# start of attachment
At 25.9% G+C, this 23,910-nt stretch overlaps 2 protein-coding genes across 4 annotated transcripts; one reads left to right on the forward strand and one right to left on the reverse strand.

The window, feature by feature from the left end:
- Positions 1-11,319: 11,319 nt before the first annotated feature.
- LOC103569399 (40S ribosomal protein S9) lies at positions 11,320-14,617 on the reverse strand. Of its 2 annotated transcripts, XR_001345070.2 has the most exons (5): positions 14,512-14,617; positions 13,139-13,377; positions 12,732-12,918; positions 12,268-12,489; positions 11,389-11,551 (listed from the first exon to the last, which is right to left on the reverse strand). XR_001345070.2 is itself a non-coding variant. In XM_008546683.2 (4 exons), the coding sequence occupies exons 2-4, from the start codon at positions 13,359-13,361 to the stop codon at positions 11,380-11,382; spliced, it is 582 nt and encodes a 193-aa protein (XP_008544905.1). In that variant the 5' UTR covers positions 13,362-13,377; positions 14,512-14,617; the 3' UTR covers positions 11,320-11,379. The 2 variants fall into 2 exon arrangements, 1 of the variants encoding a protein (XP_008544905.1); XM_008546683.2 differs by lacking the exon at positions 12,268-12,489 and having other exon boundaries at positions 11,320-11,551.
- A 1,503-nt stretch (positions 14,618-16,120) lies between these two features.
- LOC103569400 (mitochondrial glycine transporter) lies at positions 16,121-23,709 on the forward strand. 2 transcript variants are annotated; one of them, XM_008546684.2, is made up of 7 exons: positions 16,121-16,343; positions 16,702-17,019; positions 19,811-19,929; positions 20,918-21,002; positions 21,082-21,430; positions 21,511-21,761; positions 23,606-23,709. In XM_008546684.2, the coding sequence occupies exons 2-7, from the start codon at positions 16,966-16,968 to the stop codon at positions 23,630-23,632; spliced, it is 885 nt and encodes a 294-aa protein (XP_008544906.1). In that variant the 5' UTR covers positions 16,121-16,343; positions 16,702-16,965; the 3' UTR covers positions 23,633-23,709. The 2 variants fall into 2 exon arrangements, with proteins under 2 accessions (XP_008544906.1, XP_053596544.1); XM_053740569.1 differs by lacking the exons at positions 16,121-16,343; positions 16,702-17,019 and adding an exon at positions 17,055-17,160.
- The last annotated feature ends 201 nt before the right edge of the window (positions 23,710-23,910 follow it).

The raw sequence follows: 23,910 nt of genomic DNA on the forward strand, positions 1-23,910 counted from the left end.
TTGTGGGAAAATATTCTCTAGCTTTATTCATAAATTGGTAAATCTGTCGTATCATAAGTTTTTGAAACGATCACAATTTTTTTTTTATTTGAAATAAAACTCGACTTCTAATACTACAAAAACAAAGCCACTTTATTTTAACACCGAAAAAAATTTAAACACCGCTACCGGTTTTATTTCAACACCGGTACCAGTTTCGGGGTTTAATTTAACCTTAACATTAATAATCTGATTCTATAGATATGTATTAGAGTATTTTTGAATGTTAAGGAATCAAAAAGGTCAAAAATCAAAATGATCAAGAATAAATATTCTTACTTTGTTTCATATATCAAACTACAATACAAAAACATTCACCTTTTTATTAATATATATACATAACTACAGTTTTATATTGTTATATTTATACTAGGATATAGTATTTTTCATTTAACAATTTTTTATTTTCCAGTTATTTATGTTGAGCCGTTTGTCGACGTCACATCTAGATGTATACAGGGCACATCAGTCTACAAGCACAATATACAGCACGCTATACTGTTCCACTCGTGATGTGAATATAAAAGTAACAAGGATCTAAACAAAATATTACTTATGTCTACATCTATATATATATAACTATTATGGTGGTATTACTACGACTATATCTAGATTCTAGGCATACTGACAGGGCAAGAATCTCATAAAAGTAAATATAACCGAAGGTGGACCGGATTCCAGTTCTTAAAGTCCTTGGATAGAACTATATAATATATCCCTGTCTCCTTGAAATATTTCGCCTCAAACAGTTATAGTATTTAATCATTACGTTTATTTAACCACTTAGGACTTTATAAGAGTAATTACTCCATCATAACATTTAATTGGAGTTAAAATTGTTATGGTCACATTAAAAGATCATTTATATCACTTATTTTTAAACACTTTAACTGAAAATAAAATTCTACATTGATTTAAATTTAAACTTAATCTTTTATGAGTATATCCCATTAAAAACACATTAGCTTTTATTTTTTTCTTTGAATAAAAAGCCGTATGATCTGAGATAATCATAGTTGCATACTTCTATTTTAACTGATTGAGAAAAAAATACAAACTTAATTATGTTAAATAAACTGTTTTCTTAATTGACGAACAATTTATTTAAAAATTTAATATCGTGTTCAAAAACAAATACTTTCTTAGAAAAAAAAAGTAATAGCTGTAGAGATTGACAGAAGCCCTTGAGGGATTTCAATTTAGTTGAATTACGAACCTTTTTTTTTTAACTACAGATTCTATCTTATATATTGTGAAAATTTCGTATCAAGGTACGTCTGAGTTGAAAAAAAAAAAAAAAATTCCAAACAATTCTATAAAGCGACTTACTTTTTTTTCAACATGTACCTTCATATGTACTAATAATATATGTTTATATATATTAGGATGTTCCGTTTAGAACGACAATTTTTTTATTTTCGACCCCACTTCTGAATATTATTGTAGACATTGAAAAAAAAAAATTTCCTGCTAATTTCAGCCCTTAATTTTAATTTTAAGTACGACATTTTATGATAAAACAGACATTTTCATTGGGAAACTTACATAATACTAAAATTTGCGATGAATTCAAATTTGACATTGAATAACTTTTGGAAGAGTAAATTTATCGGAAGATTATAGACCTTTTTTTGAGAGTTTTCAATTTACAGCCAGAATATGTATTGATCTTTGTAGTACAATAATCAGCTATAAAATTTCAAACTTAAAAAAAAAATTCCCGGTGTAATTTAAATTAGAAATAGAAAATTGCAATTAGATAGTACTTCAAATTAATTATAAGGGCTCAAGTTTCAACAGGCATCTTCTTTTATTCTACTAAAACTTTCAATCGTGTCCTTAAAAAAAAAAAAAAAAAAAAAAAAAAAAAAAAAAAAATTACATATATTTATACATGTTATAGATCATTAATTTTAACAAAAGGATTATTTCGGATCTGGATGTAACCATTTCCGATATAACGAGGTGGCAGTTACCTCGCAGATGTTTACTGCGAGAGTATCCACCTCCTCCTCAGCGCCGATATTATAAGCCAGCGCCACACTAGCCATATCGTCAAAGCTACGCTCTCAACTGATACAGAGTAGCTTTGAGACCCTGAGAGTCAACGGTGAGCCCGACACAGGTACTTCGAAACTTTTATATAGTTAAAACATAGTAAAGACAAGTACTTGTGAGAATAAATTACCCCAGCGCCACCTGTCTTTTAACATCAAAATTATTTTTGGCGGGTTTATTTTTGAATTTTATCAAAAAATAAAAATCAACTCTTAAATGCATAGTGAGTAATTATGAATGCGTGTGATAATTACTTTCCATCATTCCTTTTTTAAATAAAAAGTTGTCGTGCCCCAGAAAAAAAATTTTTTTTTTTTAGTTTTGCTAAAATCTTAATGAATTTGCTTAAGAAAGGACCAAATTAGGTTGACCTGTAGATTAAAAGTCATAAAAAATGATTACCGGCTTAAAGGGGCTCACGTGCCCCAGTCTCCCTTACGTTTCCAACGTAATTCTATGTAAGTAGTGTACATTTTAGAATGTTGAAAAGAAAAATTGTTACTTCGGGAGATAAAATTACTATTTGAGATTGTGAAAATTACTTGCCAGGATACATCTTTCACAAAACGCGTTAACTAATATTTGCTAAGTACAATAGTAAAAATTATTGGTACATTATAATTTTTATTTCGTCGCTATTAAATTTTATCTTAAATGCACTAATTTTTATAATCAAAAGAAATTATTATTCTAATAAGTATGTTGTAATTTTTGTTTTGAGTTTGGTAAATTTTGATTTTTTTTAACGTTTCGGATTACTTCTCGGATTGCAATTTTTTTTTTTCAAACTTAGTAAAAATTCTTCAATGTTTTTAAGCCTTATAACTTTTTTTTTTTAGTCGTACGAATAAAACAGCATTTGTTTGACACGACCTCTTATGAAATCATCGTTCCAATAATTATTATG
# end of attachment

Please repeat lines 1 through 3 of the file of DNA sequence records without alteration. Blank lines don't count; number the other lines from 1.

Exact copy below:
At 25.9% G+C, this 23,910-nt stretch overlaps 2 protein-coding genes across 4 annotated transcripts; one reads left to right on the forward strand and one right to left on the reverse strand.

The window, feature by feature from the left end:
- Positions 1-11,319: 11,319 nt before the first annotated feature.